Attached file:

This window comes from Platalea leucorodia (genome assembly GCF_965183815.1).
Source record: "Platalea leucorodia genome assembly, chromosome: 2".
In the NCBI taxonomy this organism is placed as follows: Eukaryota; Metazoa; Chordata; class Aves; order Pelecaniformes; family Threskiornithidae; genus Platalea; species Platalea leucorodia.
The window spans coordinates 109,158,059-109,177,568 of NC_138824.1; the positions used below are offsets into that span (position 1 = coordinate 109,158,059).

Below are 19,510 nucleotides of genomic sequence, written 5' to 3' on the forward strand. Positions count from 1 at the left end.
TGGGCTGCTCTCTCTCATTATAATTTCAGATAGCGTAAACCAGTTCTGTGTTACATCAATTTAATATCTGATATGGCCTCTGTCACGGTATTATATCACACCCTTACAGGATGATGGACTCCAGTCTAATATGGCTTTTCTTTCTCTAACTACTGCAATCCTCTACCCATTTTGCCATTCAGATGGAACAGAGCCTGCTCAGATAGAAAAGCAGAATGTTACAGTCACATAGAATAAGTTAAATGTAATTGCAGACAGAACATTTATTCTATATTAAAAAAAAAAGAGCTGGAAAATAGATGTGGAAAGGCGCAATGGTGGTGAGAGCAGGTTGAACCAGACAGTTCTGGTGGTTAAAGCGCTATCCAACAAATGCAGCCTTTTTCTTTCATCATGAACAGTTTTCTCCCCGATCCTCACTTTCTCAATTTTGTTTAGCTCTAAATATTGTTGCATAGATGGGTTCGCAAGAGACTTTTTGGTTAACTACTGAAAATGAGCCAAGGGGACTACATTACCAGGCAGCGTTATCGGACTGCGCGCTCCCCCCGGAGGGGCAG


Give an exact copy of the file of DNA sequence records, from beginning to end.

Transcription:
This window comes from Platalea leucorodia (genome assembly GCF_965183815.1).
Source record: "Platalea leucorodia genome assembly, chromosome: 2".
In the NCBI taxonomy this organism is placed as follows: Eukaryota; Metazoa; Chordata; class Aves; order Pelecaniformes; family Threskiornithidae; genus Platalea; species Platalea leucorodia.
The window spans coordinates 109,158,059-109,177,568 of NC_138824.1; the positions used below are offsets into that span (position 1 = coordinate 109,158,059).

Below are 19,510 nucleotides of genomic sequence, written 5' to 3' on the forward strand. Positions count from 1 at the left end.
TGGGCTGCTCTCTCTCATTATAATTTCAGATAGCGTAAACCAGTTCTGTGTTACATCAATTTAATATCTGATATGGCCTCTGTCACGGTATTATATCACACCCTTACAGGATGATGGACTCCAGTCTAATATGGCTTTTCTTTCTCTAACTACTGCAATCCTCTACCCATTTTGCCATTCAGATGGAACAGAGCCTGCTCAGATAGAAAAGCAGAATGTTACAGTCACATAGAATAAGTTAAATGTAATTGCAGACAGAACATTTATTCTATATTAAAAAAAAAAGAGCTGGAAAATAGATGTGGAAAGGCGCAATGGTGGTGAGAGCAGGTTGAACCAGACAGTTCTGGTGGTTAAAGCGCTATCCAACAAATGCAGCCTTTTTCTTTCATCATGAACAGTTTTCTCCCCGATCCTCACTTTCTCAATTTTGTTTAGCTCTAAATATTGTTGCATAGATGGGTTCGCAAGAGACTTTTTGGTTAACTACTGAAAATGAGCCAAGGGGACTACATTACCAGGCAGCGTTATCGGACTGCGCGCTCCCCCCGGAGGGGCAG